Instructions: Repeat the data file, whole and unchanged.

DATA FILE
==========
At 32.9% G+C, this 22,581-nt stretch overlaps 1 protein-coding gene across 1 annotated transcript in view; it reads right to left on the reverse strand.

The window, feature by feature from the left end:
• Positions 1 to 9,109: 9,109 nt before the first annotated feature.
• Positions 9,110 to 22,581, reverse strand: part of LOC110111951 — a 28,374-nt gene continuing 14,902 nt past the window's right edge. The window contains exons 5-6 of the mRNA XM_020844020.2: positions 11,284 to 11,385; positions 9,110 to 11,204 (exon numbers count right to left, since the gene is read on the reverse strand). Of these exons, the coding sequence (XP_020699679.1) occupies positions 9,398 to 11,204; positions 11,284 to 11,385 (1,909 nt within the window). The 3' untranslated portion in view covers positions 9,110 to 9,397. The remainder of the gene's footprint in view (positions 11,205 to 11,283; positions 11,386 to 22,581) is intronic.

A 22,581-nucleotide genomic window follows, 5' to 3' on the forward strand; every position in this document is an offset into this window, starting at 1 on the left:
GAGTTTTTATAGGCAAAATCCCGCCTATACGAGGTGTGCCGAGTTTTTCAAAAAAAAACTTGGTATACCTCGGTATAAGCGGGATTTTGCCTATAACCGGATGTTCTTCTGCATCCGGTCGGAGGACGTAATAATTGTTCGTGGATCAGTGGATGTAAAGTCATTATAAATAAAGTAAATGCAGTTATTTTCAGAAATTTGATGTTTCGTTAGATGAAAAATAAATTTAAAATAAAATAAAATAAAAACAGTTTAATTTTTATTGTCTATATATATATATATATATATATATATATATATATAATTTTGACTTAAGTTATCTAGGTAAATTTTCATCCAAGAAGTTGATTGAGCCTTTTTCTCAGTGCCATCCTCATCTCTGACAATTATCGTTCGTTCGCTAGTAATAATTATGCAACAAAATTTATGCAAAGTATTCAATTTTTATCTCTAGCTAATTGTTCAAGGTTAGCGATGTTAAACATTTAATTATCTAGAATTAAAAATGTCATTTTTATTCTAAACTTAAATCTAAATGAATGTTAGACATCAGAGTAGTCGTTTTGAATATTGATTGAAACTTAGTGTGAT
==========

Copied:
At 32.9% G+C, this 22,581-nt stretch overlaps 1 protein-coding gene across 1 annotated transcript in view; it reads right to left on the reverse strand.

The window, feature by feature from the left end:
• Positions 1 to 9,109: 9,109 nt before the first annotated feature.
• Positions 9,110 to 22,581, reverse strand: part of LOC110111951 — a 28,374-nt gene continuing 14,902 nt past the window's right edge. The window contains exons 5-6 of the mRNA XM_020844020.2: positions 11,284 to 11,385; positions 9,110 to 11,204 (exon numbers count right to left, since the gene is read on the reverse strand). Of these exons, the coding sequence (XP_020699679.1) occupies positions 9,398 to 11,204; positions 11,284 to 11,385 (1,909 nt within the window). The 3' untranslated portion in view covers positions 9,110 to 9,397. The remainder of the gene's footprint in view (positions 11,205 to 11,283; positions 11,386 to 22,581) is intronic.

A 22,581-nucleotide genomic window follows, 5' to 3' on the forward strand; every position in this document is an offset into this window, starting at 1 on the left:
GAGTTTTTATAGGCAAAATCCCGCCTATACGAGGTGTGCCGAGTTTTTCAAAAAAAAACTTGGTATACCTCGGTATAAGCGGGATTTTGCCTATAACCGGATGTTCTTCTGCATCCGGTCGGAGGACGTAATAATTGTTCGTGGATCAGTGGATGTAAAGTCATTATAAATAAAGTAAATGCAGTTATTTTCAGAAATTTGATGTTTCGTTAGATGAAAAATAAATTTAAAATAAAATAAAATAAAAACAGTTTAATTTTTATTGTCTATATATATATATATATATATATATATATATATATAATTTTGACTTAAGTTATCTAGGTAAATTTTCATCCAAGAAGTTGATTGAGCCTTTTTCTCAGTGCCATCCTCATCTCTGACAATTATCGTTCGTTCGCTAGTAATAATTATGCAACAAAATTTATGCAAAGTATTCAATTTTTATCTCTAGCTAATTGTTCAAGGTTAGCGATGTTAAACATTTAATTATCTAGAATTAAAAATGTCATTTTTATTCTAAACTTAAATCTAAATGAATGTTAGACATCAGAGTAGTCGTTTTGAATATTGATTGAAACTTAGTGTGAT